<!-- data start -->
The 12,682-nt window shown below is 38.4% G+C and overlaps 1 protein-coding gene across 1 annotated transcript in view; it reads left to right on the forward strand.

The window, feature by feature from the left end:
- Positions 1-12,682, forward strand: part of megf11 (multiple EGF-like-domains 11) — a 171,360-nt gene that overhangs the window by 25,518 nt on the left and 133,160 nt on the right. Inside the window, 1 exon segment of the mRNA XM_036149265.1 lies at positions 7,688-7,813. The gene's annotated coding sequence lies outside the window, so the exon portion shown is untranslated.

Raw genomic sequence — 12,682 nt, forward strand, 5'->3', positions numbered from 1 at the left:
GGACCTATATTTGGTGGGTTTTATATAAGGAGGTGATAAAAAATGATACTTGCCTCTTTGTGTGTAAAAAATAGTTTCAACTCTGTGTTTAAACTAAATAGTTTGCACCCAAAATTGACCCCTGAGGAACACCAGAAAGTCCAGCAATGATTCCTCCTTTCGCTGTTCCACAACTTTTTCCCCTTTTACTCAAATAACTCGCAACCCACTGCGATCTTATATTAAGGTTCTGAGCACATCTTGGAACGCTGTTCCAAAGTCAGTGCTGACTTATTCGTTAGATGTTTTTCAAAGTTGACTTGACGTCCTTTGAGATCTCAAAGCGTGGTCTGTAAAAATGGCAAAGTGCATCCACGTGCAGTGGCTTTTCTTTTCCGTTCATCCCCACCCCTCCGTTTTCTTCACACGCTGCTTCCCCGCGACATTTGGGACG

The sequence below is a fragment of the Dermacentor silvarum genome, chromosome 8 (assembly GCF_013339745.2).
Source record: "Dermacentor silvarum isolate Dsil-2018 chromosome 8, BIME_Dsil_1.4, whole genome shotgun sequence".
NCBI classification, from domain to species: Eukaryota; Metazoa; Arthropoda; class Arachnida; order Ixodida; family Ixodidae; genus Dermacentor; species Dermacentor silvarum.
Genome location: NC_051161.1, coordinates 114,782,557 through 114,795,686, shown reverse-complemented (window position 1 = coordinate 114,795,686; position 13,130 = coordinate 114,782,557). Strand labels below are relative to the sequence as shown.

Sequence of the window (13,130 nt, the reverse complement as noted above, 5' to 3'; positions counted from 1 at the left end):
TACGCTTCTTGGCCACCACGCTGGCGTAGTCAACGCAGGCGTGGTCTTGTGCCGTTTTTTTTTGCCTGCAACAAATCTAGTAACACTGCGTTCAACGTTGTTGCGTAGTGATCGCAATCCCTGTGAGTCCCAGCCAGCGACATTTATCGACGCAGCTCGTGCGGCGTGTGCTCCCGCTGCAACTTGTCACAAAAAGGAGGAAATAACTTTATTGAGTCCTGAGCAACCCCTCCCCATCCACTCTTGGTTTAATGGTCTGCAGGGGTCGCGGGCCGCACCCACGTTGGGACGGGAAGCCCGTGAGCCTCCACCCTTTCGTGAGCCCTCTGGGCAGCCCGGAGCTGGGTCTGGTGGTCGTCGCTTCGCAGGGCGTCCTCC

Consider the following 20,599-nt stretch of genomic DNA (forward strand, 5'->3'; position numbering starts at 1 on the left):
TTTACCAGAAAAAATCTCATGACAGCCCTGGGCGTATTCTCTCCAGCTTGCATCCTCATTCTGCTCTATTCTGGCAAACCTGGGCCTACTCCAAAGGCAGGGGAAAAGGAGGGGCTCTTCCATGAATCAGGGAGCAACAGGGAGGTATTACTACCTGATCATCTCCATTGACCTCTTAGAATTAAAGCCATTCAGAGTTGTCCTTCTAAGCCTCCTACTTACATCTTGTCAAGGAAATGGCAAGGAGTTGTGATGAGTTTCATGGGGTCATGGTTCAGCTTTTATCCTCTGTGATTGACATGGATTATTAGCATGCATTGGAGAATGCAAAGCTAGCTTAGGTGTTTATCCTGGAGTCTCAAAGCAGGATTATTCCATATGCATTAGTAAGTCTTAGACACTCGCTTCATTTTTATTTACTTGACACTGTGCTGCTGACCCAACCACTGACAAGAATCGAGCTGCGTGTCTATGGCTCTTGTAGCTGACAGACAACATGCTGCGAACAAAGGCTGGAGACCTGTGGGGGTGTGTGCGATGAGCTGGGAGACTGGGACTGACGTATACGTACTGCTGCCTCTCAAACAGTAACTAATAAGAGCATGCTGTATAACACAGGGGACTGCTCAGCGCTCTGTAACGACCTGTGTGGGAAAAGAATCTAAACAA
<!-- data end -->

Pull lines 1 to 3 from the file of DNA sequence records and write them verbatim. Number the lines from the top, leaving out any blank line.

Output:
The 12,682-nt window shown below is 38.4% G+C and overlaps 1 protein-coding gene across 1 annotated transcript in view; it reads left to right on the forward strand.

The window, feature by feature from the left end:
- Positions 1-12,682, forward strand: part of megf11 (multiple EGF-like-domains 11) — a 171,360-nt gene that overhangs the window by 25,518 nt on the left and 133,160 nt on the right. Inside the window, 1 exon segment of the mRNA XM_036149265.1 lies at positions 7,688-7,813. The gene's annotated coding sequence lies outside the window, so the exon portion shown is untranslated.